have more than one matching record in Table B, but a record in Table B has,
at mast, one matching record in Table A.

Creating a Many-to-many relationships:

In a many-to-many relationship, a record in table A can have more than one
matching record in table B, and a record in table B can have more than one
matching record in table A. this type of relationship requires changes in your
database design before you can correctly specify the relationship to Visual
Basic.


Creating a one-to-one relationships:

In a one-to-one relationship, a record in table A can have no more than one
matching record in table B, and a record in table B can have no more than
one matching record in table A. this type of relationship is unusual and
might call for some changes in your database design.
One-to-one relationships between tables are unusual because in many cases,
the information in the two tables can simply be combined into one table.


Refining the design:

When you have the tables, fields, and relationships you need, it’s time to
study the design and detect any flaws that might remain.
You might encounter several pitfalls while you are designing your database.
These common problems can cause your data to be harder to use and
maintain:

.  Do you have field with a large number of fields that don’t all relate to the
same subject? For example, one table might contain fields pertaining to your
customers as well as fields that contain sales information. Try to make sure
each table contains data about only one subject.
.    Do you have fields that are intentionally left blank in many records
because they aren’t applicable to those records? This usually means that the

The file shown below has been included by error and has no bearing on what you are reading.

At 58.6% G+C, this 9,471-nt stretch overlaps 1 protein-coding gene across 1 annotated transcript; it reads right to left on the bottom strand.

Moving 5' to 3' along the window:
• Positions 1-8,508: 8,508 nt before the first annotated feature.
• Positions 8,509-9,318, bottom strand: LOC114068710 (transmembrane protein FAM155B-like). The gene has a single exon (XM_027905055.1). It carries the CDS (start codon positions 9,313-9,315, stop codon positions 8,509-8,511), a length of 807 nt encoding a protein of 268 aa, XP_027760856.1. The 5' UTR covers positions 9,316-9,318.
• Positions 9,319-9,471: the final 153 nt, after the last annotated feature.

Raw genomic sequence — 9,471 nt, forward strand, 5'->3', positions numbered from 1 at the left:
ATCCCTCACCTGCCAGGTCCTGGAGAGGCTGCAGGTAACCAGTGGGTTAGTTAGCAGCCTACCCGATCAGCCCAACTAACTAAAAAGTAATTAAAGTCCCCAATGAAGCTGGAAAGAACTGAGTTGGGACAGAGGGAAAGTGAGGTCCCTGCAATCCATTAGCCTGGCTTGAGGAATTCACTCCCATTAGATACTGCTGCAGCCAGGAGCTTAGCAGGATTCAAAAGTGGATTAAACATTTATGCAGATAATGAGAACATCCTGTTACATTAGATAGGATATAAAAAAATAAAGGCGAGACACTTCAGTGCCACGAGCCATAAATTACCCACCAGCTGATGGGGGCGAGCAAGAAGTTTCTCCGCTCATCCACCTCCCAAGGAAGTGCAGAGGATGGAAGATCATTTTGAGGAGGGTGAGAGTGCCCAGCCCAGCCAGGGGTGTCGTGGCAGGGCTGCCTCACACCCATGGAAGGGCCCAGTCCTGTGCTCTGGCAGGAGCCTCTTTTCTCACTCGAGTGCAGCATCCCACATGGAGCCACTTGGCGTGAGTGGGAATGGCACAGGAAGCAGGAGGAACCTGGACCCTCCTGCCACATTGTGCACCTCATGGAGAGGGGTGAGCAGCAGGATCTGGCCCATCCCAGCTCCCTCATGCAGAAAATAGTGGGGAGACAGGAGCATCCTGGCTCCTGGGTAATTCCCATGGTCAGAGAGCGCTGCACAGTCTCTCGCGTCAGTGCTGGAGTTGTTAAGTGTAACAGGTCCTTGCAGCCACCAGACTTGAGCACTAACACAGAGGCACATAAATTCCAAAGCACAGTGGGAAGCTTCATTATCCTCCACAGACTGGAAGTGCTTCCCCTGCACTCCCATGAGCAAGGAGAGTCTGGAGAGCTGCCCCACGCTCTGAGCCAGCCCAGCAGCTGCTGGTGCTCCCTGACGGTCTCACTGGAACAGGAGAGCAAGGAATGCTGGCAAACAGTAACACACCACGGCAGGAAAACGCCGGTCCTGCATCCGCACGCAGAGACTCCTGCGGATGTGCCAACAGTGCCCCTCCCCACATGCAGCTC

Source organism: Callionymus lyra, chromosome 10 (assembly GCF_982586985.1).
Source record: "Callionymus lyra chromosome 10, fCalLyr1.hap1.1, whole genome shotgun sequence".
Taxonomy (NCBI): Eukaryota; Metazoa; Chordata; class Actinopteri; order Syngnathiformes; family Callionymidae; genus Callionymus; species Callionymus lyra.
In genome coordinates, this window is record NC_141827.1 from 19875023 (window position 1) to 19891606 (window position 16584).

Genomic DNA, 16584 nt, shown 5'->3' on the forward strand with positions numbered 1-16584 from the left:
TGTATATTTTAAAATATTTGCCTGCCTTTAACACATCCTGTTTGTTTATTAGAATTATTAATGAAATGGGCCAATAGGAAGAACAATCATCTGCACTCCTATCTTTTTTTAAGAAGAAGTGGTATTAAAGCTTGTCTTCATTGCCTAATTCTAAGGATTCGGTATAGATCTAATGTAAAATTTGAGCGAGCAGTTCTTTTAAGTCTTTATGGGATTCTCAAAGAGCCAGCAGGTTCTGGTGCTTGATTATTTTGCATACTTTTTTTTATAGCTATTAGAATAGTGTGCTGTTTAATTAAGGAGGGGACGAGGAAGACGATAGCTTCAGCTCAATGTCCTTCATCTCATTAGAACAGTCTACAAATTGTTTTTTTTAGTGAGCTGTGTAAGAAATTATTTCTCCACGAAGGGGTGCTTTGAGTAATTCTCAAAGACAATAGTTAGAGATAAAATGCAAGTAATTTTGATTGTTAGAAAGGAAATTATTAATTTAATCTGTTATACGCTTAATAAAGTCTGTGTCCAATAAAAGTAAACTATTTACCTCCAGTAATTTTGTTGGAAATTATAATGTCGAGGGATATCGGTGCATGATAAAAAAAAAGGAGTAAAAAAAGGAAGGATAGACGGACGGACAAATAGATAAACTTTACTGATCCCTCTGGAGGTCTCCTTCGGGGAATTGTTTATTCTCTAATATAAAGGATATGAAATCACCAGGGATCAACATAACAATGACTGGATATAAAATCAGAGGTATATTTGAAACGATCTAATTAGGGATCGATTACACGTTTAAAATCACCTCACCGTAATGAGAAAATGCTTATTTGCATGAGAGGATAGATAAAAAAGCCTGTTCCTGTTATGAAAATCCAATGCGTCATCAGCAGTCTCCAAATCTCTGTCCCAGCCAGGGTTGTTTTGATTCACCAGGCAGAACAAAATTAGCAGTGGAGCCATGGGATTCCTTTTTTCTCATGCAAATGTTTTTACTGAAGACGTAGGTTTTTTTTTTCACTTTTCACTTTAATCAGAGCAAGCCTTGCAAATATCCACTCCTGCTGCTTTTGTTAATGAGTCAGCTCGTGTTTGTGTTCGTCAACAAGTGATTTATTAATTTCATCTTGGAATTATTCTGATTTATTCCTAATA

fields belong in another table.


.    Do you have a large number of tables, many of which contain the same
fields? For example, you have separate tables for January sales and February
sales, or for local customers and remote customers, in which you store the
same type of information. Try consolidating all the information pertaining to
a single subject in one table. You might also need to add an extra field, for
example, to identify the sales date.


Create your tables, specify relationships between the tables, and enter a few
records of data in each table, see if you can se the database to get the
answers you want. Create rough drafts of your forms and reports and see if
they show the data you expect. Look for unnecessary duplications of data
and eliminate them.


As you try out your initial database, you will probably discover room for
improvement. Here are a few things to check for :

.    Did you forget any fields? Is there information that you need that isn’t
included? If so, does it belong in the existing tables? If it’s information
about something else, you might need to create another table.
.    Did you choose a good primary key for each table? If you use it to
search for specific records, is it easy to remember and type? Make sure that
you won’t need to enter a value in a primary key field that duplicates
another value in the field.

.   Are you repeatedly entering duplicate information in one of your tables?